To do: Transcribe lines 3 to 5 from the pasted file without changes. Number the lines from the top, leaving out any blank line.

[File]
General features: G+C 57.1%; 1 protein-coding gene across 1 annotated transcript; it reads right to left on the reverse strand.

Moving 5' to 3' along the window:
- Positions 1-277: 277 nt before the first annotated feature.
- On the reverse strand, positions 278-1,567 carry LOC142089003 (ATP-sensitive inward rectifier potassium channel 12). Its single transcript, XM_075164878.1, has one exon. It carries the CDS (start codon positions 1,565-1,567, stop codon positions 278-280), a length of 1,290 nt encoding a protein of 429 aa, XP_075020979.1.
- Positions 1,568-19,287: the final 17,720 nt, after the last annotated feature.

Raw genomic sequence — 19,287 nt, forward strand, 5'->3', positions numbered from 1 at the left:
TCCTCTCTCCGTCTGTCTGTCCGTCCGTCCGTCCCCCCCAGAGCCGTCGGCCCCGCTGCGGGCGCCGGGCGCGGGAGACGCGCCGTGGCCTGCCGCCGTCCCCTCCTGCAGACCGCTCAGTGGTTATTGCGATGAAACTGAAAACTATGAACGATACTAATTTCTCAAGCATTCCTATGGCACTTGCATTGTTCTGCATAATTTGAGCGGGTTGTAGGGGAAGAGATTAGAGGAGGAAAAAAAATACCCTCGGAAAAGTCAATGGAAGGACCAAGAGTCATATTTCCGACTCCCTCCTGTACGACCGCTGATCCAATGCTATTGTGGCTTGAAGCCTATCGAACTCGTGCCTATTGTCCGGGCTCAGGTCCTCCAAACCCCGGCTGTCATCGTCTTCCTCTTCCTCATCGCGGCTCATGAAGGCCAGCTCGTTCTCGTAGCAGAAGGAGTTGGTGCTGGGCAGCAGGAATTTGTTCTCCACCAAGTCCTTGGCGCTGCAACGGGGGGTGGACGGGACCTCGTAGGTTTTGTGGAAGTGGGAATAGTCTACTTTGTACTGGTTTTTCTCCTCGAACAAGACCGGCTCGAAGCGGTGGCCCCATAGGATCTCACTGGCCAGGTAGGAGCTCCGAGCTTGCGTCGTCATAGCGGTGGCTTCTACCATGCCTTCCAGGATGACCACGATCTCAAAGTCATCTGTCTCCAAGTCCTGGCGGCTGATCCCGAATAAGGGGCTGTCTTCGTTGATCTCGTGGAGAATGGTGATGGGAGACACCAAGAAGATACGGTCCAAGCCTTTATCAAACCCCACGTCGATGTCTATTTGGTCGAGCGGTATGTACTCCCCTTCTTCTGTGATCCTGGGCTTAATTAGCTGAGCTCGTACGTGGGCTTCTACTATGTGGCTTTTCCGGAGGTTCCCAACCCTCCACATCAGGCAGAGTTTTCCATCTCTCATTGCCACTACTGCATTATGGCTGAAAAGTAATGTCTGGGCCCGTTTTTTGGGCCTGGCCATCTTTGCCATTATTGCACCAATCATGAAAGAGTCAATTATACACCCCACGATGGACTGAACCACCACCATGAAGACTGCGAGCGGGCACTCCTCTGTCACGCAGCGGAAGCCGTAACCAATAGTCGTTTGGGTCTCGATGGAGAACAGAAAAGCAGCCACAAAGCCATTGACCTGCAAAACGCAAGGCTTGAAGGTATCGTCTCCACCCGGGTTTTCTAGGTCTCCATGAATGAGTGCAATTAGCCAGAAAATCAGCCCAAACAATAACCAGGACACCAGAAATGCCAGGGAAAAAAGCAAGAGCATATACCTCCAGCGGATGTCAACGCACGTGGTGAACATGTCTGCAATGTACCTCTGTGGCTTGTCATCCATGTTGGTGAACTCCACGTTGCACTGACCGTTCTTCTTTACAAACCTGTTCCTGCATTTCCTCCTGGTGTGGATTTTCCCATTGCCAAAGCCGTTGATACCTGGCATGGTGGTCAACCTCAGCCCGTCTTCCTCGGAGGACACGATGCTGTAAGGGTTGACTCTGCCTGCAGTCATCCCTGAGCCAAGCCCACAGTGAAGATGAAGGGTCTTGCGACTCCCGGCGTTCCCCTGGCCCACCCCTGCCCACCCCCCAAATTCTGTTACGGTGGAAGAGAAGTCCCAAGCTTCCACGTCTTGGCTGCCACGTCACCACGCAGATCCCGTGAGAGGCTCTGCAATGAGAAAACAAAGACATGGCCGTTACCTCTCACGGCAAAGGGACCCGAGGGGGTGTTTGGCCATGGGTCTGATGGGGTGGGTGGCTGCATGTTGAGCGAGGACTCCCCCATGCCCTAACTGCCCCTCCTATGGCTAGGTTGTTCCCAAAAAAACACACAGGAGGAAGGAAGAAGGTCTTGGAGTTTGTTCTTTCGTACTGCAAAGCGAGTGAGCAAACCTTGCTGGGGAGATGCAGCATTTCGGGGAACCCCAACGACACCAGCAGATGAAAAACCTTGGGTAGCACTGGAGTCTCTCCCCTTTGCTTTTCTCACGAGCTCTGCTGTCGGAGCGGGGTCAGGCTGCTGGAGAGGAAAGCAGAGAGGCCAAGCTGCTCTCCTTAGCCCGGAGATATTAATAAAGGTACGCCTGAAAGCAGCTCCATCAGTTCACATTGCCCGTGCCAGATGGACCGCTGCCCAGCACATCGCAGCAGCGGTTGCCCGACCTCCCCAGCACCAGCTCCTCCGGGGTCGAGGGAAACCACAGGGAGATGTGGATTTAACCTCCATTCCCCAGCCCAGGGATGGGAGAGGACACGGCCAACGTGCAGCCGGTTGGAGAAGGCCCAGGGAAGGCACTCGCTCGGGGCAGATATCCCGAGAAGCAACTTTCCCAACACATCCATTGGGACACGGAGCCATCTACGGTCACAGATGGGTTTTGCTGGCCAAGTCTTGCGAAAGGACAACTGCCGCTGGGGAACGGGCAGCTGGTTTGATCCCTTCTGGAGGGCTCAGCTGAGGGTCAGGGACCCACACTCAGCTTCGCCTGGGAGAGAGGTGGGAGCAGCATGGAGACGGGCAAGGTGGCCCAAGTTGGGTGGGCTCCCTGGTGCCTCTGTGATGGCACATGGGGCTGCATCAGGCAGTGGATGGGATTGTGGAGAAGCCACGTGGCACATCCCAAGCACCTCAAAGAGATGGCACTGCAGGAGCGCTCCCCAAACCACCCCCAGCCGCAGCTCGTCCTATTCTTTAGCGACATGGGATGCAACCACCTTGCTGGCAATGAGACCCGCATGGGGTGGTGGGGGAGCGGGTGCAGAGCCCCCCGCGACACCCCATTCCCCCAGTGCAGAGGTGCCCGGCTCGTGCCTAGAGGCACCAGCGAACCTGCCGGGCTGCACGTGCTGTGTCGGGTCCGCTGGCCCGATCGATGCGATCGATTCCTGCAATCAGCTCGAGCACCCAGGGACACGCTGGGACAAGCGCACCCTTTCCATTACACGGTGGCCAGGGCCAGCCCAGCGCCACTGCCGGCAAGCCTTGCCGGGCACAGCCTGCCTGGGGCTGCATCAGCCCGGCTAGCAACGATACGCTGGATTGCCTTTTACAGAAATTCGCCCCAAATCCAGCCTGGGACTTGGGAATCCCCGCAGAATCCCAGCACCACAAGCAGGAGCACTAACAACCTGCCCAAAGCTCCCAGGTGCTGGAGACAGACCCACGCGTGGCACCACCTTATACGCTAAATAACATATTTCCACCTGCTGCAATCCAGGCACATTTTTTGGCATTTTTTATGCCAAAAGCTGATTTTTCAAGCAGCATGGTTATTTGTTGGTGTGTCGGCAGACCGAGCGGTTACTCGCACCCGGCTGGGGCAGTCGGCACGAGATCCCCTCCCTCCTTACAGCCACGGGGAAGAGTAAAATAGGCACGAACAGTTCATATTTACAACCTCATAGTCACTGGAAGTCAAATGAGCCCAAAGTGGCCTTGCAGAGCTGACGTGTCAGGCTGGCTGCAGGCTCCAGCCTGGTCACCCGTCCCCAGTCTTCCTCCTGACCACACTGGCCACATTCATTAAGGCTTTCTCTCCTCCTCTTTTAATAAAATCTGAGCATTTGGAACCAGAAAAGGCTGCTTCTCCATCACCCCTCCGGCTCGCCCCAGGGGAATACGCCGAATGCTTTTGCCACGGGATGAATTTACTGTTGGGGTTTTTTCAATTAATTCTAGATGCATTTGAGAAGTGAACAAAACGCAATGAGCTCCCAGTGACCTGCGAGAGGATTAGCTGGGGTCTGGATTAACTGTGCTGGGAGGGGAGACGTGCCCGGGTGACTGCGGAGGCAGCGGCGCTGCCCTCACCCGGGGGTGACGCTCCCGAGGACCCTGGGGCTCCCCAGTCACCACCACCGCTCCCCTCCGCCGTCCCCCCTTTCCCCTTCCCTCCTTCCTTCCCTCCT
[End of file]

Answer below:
- Positions 1-277: 277 nt before the first annotated feature.
- On the reverse strand, positions 278-1,567 carry LOC142089003 (ATP-sensitive inward rectifier potassium channel 12). Its single transcript, XM_075164878.1, has one exon. It carries the CDS (start codon positions 1,565-1,567, stop codon positions 278-280), a length of 1,290 nt encoding a protein of 429 aa, XP_075020979.1.
- Positions 1,568-19,287: the final 17,720 nt, after the last annotated feature.